Shockwave treatments tend to take place in a podiatry office setting. However, some podiatrists may opt to perform the shockwave treatment in an outpatient facility where he or she has ready access to local anesthetics.

How Shockwave Therapy for Heel Pain Works

In the majority of instances, a podiatrist uses a special piece of equipment to complete the procedure in less than 30 minutes. The equipment generates high intensity sound waves which are aimed at the patient’s heel or other problematic area. The high intensity sound waves, in turn, help to break up the heel spurs that may be present and coax the body into repairing itself. The coaxing is achieved by stimulating the soft tissues, muscles and blood vessels in the impacted areas.

Because the treatment is non-invasive and doesn’t require general anesthesia, the amount of recovery time involved is very minimal. In most cases, the patient is able to resume all of his or her activities of daily living within 24 hours of receiving care.

To ask questions and learn more about shockwave therapy for heel pain, please contact our podiatry office today.

Your 10 Biggest Walking Pains, Solved

PHOTO BY ERIK ISAKSON:GETTY IMAGES

PHOTO BY ERIK ISAKSON:GETTY IMAGES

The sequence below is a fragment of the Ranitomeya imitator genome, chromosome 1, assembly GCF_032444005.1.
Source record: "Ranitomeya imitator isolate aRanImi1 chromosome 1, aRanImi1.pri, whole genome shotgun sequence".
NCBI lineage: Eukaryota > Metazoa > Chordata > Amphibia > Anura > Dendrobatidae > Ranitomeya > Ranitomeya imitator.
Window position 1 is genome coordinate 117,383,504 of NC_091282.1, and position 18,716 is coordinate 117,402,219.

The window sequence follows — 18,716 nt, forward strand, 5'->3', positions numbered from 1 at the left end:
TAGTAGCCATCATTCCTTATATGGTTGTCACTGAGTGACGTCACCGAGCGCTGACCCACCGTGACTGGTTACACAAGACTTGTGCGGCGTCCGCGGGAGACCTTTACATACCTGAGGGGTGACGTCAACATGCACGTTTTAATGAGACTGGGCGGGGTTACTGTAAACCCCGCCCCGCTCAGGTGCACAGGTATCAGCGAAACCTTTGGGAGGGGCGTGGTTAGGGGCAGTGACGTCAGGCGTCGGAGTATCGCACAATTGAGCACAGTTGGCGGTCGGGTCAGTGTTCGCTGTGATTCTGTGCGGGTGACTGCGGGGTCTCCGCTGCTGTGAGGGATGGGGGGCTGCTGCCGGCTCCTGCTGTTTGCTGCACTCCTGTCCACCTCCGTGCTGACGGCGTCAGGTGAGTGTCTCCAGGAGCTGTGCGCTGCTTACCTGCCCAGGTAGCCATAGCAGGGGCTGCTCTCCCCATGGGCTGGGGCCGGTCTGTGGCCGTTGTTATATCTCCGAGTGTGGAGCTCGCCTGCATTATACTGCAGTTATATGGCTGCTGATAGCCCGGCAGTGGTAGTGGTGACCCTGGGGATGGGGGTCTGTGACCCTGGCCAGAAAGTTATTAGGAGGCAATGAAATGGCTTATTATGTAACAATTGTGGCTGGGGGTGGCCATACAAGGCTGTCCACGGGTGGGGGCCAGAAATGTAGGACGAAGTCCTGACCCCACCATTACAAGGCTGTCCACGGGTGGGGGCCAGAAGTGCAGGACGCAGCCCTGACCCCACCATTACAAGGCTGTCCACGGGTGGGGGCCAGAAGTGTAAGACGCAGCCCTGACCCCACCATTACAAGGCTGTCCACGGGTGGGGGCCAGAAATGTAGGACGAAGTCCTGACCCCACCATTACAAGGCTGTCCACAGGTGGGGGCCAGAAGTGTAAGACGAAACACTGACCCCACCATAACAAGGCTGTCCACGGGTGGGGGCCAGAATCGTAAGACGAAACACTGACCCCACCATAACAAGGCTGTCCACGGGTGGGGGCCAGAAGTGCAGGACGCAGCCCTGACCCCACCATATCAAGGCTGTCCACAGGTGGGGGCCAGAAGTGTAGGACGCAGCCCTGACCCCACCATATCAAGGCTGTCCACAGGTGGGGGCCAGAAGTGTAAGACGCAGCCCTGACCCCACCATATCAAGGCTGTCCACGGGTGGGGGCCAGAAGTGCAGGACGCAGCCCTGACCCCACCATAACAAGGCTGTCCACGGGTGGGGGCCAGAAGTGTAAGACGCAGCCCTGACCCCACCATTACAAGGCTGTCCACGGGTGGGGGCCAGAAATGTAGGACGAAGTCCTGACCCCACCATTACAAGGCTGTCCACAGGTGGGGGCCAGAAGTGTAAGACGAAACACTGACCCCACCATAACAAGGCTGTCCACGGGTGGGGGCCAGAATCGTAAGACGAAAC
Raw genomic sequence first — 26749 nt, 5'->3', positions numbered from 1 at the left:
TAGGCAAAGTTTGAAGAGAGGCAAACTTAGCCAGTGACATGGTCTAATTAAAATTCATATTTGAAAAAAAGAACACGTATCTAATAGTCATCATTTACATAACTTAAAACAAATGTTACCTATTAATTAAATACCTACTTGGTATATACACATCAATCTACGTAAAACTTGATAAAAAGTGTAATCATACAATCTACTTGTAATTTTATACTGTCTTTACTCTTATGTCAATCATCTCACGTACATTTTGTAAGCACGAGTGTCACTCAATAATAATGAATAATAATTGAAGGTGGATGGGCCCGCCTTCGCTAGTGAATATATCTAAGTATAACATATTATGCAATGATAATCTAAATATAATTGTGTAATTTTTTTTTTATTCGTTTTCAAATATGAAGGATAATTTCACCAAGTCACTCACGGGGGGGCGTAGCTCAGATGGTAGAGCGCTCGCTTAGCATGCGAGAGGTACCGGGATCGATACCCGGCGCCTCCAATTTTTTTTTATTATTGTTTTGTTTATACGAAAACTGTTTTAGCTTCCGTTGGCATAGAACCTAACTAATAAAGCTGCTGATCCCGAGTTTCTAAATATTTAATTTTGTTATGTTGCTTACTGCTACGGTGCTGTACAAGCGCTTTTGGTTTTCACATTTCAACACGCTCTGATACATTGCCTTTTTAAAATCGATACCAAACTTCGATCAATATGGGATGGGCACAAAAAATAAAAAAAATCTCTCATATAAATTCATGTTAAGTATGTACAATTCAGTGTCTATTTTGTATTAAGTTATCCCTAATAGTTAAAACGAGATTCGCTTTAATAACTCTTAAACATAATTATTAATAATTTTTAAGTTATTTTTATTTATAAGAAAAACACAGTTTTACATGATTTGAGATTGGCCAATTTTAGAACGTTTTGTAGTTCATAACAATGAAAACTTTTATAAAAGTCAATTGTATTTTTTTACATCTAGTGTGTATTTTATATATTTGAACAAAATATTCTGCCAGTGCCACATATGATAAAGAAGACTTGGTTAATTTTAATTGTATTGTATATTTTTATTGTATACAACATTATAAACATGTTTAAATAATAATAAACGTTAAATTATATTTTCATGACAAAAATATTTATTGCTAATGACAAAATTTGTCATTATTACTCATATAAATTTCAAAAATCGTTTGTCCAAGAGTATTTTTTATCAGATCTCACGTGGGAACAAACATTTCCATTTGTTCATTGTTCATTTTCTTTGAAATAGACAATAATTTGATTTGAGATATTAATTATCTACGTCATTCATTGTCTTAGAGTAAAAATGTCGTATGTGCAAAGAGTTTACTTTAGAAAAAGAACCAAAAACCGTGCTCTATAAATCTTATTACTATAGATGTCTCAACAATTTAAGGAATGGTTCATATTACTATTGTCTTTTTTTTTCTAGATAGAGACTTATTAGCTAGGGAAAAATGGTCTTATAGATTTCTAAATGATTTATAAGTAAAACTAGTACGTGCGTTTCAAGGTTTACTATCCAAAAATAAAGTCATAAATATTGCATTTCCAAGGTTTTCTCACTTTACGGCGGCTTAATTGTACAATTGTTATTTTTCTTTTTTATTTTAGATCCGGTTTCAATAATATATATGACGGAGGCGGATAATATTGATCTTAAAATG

We all know that walking is the safest, easiest form of exercise, so why should you bother reading up on the risks?

Because left ignored, an innocent foot pain or leg pain can become a chronic problem. Each year, nearly 250,000 walkers are hobbled as a result of a walking-induced pain or a nagging old exercise injury that walking has aggravated. As bothersome as the initial problem can be, the real damage is what happens next. You stop exercising, misplace your motivation, and soon gain weight and lose muscle tone. To make sure a debilitating walking injury doesn’t prevent you from reaching your fitness and weight loss goals, we asked leading experts for advice on how to avoid aches and treat the 10 most common walking pains.

1. Plantar fasciitis
Feels like: Tenderness on your heel or bottom of foot

What it is: The plantar fascia is the band of tissue that runs from your heel bone to the ball of your foot. When this dual-purpose shock absorber and arch support is strained, small tears develop and the tissue stiffens as a protective response, causing foot pain. “Walkers can overwork the area when pounding the pavement, especially when you wear hard shoes on concrete, because there’s very little give as the foot lands,” says Teresa Schuemann, a physical therapist in Fort Collins, CO, and a spokesperson for the American Physical Therapy Association. Inflammation can also result from any abrupt change or increase in your normal walking routine. People with high arches or who walk on the insides of their feet (known as pronating) are particularly susceptible. You know you have plantar fasciitis if you feel pain in your heel or arch first thing in the morning, because the fascia stiffens during the night. If the problem is left untreated, it can cause a buildup of calcium, which may create a painful, bony growth around the heel known as a heel spur.